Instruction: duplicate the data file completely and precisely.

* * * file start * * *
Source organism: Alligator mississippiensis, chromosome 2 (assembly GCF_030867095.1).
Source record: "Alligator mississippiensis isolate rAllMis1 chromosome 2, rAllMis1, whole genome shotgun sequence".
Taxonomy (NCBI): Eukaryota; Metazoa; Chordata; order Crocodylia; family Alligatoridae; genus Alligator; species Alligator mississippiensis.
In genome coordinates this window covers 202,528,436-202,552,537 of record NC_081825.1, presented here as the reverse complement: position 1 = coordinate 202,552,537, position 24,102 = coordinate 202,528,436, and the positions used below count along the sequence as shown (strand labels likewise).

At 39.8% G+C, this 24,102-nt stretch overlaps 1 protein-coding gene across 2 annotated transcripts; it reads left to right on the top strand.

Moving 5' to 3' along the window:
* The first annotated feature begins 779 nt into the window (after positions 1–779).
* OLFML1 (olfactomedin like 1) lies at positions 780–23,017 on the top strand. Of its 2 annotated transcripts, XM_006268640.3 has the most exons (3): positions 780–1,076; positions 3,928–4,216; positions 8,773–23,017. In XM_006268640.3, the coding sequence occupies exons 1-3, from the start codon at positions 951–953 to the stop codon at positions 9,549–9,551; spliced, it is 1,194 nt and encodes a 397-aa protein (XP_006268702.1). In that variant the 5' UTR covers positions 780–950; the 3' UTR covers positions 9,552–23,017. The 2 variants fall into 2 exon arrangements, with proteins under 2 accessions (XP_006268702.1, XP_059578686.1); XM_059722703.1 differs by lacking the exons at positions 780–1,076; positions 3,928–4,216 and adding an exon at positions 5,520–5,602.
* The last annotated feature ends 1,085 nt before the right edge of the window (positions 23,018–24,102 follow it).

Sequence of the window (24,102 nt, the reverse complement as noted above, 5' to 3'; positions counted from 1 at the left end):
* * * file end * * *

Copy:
Source organism: Alligator mississippiensis, chromosome 2 (assembly GCF_030867095.1).
Source record: "Alligator mississippiensis isolate rAllMis1 chromosome 2, rAllMis1, whole genome shotgun sequence".
Taxonomy (NCBI): Eukaryota; Metazoa; Chordata; order Crocodylia; family Alligatoridae; genus Alligator; species Alligator mississippiensis.
In genome coordinates this window covers 202,528,436-202,552,537 of record NC_081825.1, presented here as the reverse complement: position 1 = coordinate 202,552,537, position 24,102 = coordinate 202,528,436, and the positions used below count along the sequence as shown (strand labels likewise).

At 39.8% G+C, this 24,102-nt stretch overlaps 1 protein-coding gene across 2 annotated transcripts; it reads left to right on the top strand.

Moving 5' to 3' along the window:
* The first annotated feature begins 779 nt into the window (after positions 1–779).
* OLFML1 (olfactomedin like 1) lies at positions 780–23,017 on the top strand. Of its 2 annotated transcripts, XM_006268640.3 has the most exons (3): positions 780–1,076; positions 3,928–4,216; positions 8,773–23,017. In XM_006268640.3, the coding sequence occupies exons 1-3, from the start codon at positions 951–953 to the stop codon at positions 9,549–9,551; spliced, it is 1,194 nt and encodes a 397-aa protein (XP_006268702.1). In that variant the 5' UTR covers positions 780–950; the 3' UTR covers positions 9,552–23,017. The 2 variants fall into 2 exon arrangements, with proteins under 2 accessions (XP_006268702.1, XP_059578686.1); XM_059722703.1 differs by lacking the exons at positions 780–1,076; positions 3,928–4,216 and adding an exon at positions 5,520–5,602.
* The last annotated feature ends 1,085 nt before the right edge of the window (positions 23,018–24,102 follow it).

Sequence of the window (24,102 nt, the reverse complement as noted above, 5' to 3'; positions counted from 1 at the left end):